In recognition of Black History Month, Syracuse University’s D’Aniello Institute for Veterans and Military Families (IVMF) is highlighting the critical gap in understanding the experiences of Black and African American service members, especially in their transition from military to civilian…
Diverse Santas Are Good for Us
Last month, the Mall of America announced that the cast of six Santas at The Santa Experience will include an Asian Santa for the first time. The cast of Santas included two Black Santas as well as bilingual Santas, one speaking Spanish and another Cantonese.
For Charisse L’Pree Corsbie-Massay, Syracuse University associate professor of communications at the Newhouse School, said that the increased demand for diverse Santas that reflect the society is because:
- “Santa is bigger than the narrow narratives that have been previously constructed,” said Corsbie-Massay. “But the opportunity to put characters in different bodies to tell different stories helps us understand the diversity of humanity.”
Corsbie-Massay, mother to a young son, says that she makes Black Santas part of her home decoration for the holidays.
- “I like to have our house filled with Black Santas because I need my son to know that Santa was from Myra, formerly Asia Minor. and now present-day Turkey. We do go see Santa but Santa does not come to our house because the historical Santa of Myra helped those in need. So that is an easy way to focus on the narrative of Santa without the expectations of Santa leaving you presents under the tree,” said Corsbie-Massay.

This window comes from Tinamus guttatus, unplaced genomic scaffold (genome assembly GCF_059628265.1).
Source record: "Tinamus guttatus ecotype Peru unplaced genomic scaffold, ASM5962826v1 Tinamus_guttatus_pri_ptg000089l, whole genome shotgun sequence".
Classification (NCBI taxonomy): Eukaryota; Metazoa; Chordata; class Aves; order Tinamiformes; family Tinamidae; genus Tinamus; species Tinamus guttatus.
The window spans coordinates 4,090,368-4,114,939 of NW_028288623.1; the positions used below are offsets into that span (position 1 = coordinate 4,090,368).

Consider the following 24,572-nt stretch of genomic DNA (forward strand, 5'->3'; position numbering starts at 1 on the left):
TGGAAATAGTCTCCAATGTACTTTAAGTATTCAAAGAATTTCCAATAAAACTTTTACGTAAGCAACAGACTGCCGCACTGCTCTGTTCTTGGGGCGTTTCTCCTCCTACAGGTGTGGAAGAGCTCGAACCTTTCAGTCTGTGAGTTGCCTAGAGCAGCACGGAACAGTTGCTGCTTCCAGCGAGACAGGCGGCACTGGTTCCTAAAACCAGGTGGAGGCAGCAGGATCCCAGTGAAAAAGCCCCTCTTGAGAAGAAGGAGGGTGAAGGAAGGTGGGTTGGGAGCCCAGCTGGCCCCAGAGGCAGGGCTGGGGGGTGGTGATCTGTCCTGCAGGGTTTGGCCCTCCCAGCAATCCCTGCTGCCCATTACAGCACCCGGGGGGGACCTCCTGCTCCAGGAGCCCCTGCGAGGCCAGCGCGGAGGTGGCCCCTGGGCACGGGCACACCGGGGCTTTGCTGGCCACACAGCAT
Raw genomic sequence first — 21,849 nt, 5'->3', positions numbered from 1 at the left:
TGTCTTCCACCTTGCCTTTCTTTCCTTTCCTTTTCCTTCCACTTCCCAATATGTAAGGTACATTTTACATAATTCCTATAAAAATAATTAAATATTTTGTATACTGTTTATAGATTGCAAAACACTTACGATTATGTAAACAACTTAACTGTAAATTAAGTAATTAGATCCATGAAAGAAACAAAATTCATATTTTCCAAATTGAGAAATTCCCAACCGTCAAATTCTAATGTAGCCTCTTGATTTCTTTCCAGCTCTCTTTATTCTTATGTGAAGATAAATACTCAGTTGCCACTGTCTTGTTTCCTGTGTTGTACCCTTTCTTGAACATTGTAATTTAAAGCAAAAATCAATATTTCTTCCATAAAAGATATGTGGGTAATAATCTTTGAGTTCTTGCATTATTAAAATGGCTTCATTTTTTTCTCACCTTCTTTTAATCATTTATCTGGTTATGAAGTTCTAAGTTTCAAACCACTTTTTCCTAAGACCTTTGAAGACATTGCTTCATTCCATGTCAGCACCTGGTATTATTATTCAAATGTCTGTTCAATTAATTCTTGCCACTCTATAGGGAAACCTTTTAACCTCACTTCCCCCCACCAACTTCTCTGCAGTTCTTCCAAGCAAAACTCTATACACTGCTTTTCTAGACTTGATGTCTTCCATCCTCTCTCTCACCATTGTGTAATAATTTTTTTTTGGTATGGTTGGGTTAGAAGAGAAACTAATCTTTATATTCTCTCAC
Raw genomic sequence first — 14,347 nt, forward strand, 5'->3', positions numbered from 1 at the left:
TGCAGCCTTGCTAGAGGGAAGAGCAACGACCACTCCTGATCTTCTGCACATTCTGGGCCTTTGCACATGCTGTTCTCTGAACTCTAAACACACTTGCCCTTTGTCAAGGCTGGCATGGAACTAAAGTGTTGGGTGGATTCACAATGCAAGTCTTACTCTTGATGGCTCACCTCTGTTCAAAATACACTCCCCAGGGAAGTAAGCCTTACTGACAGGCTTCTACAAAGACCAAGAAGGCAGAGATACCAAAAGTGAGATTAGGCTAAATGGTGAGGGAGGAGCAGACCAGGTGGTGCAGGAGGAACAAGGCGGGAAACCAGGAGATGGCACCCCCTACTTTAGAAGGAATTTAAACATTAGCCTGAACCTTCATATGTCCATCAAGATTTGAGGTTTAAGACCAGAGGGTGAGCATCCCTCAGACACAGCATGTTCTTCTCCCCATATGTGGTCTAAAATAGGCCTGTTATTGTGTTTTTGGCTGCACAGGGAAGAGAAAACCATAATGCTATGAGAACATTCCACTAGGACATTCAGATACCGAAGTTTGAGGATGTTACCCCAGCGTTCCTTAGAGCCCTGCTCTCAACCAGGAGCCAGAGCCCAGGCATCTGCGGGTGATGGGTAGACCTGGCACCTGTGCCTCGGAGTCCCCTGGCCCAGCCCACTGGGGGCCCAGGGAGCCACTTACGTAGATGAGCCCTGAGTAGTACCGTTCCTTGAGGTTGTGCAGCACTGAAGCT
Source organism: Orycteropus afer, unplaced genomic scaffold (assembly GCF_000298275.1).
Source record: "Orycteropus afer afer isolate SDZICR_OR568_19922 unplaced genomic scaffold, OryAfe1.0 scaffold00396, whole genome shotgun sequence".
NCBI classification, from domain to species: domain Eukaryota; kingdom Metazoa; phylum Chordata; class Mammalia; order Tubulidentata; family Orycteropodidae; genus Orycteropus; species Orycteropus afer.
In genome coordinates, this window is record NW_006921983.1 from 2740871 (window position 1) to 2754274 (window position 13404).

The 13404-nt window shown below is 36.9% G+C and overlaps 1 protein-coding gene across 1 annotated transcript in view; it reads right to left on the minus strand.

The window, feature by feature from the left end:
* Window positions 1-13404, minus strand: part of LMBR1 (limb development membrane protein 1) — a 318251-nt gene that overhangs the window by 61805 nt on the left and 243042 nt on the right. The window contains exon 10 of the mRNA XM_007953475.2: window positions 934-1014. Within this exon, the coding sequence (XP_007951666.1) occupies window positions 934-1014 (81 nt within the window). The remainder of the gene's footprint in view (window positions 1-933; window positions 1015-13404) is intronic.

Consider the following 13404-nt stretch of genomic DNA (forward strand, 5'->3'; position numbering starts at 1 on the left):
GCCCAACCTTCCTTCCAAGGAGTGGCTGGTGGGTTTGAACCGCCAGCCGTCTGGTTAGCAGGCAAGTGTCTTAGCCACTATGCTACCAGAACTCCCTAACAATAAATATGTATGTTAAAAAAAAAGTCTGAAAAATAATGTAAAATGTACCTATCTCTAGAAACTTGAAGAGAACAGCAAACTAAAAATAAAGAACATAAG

Corsbie-Massay, was recently interviewed on the topic by ABC News for the digital story: Diverse Santas seen as an important evolution for St. Nick.
- In the news piece, she said ‘”Santas that are Black or other minorities meets the community’s needs for self-representation. Santa as an idea is valuable. We can talk about Santa in different types of bodies can add value to us as a society,’ she said.”
In addition to her teaching and research, Corsbie-Massay is the co-host of the podcast Critical and Curious.
She is also the author of “Diversity and Satire: Laughing at Processes of Marginalization” (2022) that examines how satire in both traditional media and new spaces reinforces or disrupts issues of marginalization in the United States. Her previous book “20th Century Media and the American Psyche: A Strange Love” (2021), bridges media theory, psychology, and interpersonal communication by describing how our relationships with media emulate the relationships we develop with friends and romantic partners through their ability to replicate intimacy, regularity and reciprocity.
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